Fourier-domain optical coherence tomography and adaptive optics reveal nerve fiber layer loss and photoreceptor changes in a patient with optic nerve drusen

Stacey S. Choi, Robert Zawadzki, Mark A. Greiner, John S Werner, John L Keltner

Research output: Contribution to journalArticle

36 Scopus citations

Abstract

Background:: New technology allows more precise definition of structural alterations of all retinal layers although it has not been used previously in cases of optic disc drusen. METHODS:: Using Stratus and Fourier domain (FD) optical coherence tomography (OCT) and adaptive optics (AO) through a flood-illuminated fundus camera, we studied the retinas of a patient with long-standing optic disc drusen and acute visual loss at high altitude attributed to ischemic optic neuropathy. RESULTS:: Stratus OCT and FD-OCT confirmed severe thinning of the retinal nerve fiber layer (RNFL). FD-OCT revealed disturbances in the photoreceptor layer heretofore not described in optic disc drusen patients. AO confirmed the FD-OCT findings in the photoreceptor layer and also showed reduced cone density at retinal locations associated with reduced visual sensitivity. CONCLUSIONS:: Based on this study, changes occur not only in the RNFL but also in the photoreceptor layer in optic nerve drusen complicated by ischemic optic neuropathy. This is the first reported application of FD-OCT and the AO to this condition. Such new imaging technology may in the future allow monitoring of disease progression more precisely and accurately.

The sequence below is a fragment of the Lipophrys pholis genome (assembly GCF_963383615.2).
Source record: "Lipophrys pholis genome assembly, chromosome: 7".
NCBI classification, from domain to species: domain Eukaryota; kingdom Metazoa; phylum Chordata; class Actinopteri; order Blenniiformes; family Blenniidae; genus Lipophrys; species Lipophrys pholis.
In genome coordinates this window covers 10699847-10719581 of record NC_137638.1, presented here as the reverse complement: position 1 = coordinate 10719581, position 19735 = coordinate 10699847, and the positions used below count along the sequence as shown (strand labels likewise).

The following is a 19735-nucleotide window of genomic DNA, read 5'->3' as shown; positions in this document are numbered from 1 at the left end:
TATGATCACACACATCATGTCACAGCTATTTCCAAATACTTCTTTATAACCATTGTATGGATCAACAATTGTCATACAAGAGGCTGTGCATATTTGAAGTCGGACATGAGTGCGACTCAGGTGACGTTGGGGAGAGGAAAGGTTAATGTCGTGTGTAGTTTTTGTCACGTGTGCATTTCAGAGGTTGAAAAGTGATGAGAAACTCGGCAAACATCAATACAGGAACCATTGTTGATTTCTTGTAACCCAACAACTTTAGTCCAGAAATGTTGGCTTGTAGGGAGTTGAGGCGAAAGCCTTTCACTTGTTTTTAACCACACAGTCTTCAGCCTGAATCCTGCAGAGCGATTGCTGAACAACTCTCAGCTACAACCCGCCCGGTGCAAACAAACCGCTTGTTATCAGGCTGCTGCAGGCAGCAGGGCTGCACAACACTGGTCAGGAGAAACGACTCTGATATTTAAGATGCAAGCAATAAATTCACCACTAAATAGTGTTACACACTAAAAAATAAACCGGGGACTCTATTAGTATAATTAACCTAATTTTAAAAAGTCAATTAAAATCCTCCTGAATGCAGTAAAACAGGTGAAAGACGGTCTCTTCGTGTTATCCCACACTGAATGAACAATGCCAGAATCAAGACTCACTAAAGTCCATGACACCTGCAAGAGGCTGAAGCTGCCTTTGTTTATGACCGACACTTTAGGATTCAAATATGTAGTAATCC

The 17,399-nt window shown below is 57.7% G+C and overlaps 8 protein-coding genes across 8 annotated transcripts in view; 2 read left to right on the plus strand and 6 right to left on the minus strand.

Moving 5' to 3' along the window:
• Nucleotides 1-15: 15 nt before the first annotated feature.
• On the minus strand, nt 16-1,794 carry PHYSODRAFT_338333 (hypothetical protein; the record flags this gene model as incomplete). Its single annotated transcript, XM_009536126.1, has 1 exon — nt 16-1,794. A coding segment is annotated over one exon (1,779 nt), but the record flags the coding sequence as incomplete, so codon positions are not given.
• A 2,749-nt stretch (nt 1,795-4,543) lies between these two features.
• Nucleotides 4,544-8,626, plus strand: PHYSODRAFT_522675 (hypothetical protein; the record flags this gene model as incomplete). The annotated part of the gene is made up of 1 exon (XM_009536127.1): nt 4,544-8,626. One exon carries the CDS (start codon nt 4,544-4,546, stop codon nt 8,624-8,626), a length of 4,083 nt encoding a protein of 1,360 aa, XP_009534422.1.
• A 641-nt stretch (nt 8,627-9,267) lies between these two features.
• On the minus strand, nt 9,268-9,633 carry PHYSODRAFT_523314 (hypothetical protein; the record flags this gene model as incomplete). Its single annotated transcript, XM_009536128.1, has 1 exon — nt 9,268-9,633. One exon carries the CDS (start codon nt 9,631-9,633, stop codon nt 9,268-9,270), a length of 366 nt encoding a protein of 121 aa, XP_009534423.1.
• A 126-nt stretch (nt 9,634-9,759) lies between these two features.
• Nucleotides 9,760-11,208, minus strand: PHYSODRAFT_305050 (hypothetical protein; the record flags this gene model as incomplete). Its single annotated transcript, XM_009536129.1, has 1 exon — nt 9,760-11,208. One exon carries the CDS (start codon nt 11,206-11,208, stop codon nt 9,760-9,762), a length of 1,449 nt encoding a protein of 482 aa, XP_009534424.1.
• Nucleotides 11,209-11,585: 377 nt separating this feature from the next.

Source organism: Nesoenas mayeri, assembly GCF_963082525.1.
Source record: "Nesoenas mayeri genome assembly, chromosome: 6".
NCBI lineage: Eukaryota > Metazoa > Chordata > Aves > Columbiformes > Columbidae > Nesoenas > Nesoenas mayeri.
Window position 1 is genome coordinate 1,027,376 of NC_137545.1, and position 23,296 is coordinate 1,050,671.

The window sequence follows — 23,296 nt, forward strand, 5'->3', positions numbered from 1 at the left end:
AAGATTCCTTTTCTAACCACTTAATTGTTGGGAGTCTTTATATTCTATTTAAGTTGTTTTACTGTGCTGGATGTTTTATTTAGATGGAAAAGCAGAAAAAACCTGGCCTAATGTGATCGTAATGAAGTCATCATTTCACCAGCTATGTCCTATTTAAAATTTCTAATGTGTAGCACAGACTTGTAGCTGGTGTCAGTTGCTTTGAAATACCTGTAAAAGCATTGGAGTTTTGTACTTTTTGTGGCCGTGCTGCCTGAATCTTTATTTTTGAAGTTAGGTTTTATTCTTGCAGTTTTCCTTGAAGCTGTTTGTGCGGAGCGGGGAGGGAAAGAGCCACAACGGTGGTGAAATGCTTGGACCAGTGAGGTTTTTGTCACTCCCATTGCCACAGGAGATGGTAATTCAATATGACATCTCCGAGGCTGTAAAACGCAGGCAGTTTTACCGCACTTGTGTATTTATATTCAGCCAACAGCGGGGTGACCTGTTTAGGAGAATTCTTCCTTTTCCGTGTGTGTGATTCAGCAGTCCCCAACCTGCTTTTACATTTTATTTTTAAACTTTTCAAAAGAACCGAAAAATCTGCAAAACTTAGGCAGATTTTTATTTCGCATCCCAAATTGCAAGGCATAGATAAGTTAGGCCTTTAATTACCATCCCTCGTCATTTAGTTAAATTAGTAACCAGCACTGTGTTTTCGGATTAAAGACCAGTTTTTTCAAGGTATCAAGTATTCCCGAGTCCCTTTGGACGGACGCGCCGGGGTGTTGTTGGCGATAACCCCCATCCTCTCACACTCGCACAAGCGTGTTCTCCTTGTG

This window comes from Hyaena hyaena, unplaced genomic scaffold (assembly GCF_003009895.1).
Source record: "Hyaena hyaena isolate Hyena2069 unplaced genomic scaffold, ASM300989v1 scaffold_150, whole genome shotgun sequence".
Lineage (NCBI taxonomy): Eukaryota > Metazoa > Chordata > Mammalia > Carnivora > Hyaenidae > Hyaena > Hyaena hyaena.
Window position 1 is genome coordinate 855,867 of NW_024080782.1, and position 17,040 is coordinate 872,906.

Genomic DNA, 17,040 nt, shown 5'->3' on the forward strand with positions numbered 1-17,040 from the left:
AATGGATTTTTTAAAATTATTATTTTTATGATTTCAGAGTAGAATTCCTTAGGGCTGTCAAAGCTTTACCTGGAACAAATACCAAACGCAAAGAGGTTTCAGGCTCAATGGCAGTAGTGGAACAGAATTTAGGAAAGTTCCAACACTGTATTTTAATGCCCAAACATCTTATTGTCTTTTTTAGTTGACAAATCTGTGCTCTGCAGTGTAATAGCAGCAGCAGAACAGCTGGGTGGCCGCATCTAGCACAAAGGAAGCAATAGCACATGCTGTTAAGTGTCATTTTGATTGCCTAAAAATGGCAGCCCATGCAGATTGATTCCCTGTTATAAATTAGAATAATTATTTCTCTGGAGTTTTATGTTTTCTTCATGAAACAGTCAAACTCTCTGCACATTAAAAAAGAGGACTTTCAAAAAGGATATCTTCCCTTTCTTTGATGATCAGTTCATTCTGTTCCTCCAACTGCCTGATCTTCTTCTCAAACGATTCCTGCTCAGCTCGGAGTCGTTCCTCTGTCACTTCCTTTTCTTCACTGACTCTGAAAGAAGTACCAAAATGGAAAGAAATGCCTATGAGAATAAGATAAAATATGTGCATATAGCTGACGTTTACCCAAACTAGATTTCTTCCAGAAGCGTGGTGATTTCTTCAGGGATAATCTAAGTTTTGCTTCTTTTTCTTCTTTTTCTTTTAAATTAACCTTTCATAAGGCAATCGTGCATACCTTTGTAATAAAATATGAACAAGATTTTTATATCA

Original languageEnglish (US)
Pages (from-to)120-125
Number of pages6
JournalJournal of Neuro-Ophthalmology
Volume28
Issue number2
DOIs
StatePublished - Jun 2008

ASJC Scopus subject areas

  • Clinical Neurology
  • Ophthalmology
  • Medicine(all)

Fingerprint Dive into the research topics of 'Fourier-domain optical coherence tomography and adaptive optics reveal nerve fiber layer loss and photoreceptor changes in a patient with optic nerve drusen'. Together they form a unique fingerprint.

  • Cite this